Dr. Aaron Olson Brings Affordable Electricity to
Rural Congo
Bringing Light to the Congo
Dr. Aaron Olson recently earned his Ph.D. in
engineering mechanics from UW-Madison this past fall.
Part 1 0f 2
By Jonathan Gramling

For almost the past decade, Aaron Olson who recently received his Ph.D. in engineering mechanics
from UW-Madison, has been pursuing his dreams about space, working on a Mars Desert Research
Station Program on his way to obtaining his master’s degree and then on an experimental program to
extract helium3 out of lunar soil for his Ph.D.

But on his way to obtaining his doctorate, Olson decided to do something closer to home.

Olson’s people come from the Democratic Republic of the Congo where many rural areas are devoid of
electricity. Olson teamed up with a classmate, Mehrdad Arjmand, to form NovoMoto, an off-grid solar
energy company that is working exclusively in the Democratic Republic of the Congo to bring clean and
affordable energy to rural households. They currently have 200 customers and hope to grow the
company to 5,000 customers by the end of 2019.
“We offer solar packages using a pay-as-you-go approach, which means that customers of our company get the chance to have an electricity system in their home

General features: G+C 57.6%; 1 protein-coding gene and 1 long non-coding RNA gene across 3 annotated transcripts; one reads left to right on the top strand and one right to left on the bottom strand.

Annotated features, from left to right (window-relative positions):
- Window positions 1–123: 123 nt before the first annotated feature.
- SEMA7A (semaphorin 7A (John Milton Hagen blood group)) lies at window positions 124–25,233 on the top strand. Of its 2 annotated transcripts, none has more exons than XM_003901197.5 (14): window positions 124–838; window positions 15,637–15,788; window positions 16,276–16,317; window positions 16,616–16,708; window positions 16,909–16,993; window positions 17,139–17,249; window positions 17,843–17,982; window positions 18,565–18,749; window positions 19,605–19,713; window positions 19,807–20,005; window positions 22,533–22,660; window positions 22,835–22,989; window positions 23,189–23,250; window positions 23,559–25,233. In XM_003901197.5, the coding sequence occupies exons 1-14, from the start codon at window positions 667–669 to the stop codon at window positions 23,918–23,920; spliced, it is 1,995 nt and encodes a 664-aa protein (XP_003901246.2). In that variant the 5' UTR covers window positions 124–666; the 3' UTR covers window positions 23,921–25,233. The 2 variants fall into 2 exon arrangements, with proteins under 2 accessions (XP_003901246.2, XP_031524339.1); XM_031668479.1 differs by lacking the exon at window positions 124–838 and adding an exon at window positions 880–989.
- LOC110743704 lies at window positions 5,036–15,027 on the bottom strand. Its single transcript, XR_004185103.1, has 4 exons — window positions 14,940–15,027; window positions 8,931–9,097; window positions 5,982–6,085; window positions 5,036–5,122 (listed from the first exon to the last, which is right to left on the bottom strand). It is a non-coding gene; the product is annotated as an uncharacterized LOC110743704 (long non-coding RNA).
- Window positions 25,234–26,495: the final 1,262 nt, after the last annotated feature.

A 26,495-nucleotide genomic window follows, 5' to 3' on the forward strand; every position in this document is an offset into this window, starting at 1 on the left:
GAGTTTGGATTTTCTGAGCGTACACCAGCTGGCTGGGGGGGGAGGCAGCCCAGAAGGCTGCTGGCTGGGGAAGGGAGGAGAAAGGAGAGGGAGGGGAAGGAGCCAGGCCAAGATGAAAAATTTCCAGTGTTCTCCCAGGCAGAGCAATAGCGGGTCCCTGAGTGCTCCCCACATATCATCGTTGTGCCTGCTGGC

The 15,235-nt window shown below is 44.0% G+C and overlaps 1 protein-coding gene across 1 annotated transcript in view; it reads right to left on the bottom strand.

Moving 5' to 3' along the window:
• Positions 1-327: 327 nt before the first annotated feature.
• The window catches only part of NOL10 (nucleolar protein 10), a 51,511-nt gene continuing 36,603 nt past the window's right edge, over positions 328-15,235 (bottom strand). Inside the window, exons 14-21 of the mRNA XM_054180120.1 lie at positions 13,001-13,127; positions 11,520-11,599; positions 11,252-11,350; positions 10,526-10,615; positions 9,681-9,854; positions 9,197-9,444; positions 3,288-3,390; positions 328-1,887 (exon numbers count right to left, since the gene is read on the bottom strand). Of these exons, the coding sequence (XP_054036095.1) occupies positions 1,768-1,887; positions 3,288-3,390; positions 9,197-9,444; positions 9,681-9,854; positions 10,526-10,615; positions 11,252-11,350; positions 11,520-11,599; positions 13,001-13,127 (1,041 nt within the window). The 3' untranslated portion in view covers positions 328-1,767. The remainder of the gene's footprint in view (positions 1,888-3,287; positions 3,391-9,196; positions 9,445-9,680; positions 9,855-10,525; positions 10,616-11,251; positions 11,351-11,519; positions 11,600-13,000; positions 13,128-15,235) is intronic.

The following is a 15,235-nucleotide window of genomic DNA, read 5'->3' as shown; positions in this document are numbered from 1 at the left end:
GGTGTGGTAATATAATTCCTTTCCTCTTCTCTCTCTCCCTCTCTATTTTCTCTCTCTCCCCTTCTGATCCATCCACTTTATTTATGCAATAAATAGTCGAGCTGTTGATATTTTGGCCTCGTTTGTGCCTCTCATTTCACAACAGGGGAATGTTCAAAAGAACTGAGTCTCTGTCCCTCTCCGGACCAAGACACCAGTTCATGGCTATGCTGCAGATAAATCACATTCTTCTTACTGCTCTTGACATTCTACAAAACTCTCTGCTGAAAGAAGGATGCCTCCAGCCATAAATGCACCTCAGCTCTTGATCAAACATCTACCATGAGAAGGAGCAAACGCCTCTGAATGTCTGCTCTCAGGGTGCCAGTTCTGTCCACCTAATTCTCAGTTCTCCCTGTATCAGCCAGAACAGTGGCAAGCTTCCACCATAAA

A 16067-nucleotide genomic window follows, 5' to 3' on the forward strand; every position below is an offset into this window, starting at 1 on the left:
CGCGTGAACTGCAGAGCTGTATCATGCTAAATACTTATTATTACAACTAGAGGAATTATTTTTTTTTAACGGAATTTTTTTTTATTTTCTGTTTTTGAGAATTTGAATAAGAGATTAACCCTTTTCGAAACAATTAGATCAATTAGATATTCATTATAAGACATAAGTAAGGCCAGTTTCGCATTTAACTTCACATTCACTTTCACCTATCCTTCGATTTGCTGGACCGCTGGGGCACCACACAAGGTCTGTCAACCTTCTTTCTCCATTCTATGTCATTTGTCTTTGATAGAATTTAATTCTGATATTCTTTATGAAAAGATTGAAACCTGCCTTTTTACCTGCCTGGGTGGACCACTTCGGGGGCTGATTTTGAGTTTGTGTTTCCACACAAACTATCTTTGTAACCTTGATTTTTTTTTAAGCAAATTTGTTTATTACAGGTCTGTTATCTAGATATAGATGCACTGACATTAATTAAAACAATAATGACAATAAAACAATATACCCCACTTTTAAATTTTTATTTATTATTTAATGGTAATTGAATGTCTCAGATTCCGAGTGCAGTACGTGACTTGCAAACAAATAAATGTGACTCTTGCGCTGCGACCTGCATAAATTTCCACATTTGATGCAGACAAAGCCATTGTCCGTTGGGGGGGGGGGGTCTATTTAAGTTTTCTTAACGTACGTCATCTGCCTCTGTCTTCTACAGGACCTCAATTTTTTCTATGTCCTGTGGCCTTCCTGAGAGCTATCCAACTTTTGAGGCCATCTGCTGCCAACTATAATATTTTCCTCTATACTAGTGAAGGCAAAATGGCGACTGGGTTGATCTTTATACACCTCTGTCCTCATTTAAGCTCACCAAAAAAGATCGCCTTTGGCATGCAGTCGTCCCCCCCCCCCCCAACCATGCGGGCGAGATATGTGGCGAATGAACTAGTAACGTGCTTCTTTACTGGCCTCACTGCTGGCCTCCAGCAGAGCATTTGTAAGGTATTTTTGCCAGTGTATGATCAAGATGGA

where they only have to pay a small amount up front for the installation and then pay off the rest of the system over a three-year period,” Olson said. “We control their
access to the system using a pay-as-you-go technology where they have to enter codes every time they pay to be able to use the system for a given period of time.
Otherwise after 30 days, if you haven’t paid and entered the codes, the system turns off.”

The beauty of the project is that in almost all cases, it doesn’t require the household to spend more on their energy needs. In fact, they may save money as they
switch from inefficient and unhealthy fossil fuel sources to the clean solar power.

“We actually save most of our customers money,” Olson emphasized. “The reason for that is a lot of people are spending money right now on kerosene, candles and
flashlights with disposable batteries. Our offering saves them money relative to what they are getting with those other services. To give you an example, our entry-
level system costs customers $10 to get the installment inside their home to start with and then they pay us $2.15 per week after that. We found in the survey that
we conducted just outside on Kinshasa that homes were spending about $20 per month to be able to keep their homes lit and also charge the phones inside the
home. Our system does both for only $9.30 for a 30-day period. The panels are conventional. The systems are individual to homes. For the entry-level system, we
install a 15-watt panel and then there is a lithium-iron-phosphate battery pack that is mounted directly inside their home. We provide the system to the customer with
three LED-efficient modern-technology lamps that go inside their home. What a customer actually gets with the ability to have with the entry-level system is two
lamps inside their home and a third lamp that is used as a security light outside of their home. The security light will run for 12 hours on one day’s charge. The other
two lamps inside the home will run for five hours each. On top of that, they have the ability to charge one standard phone per day.”

With families now able to rely on an affordable and reliable source of energy, it may lead to a more rapid social development of these rural communities, an indirect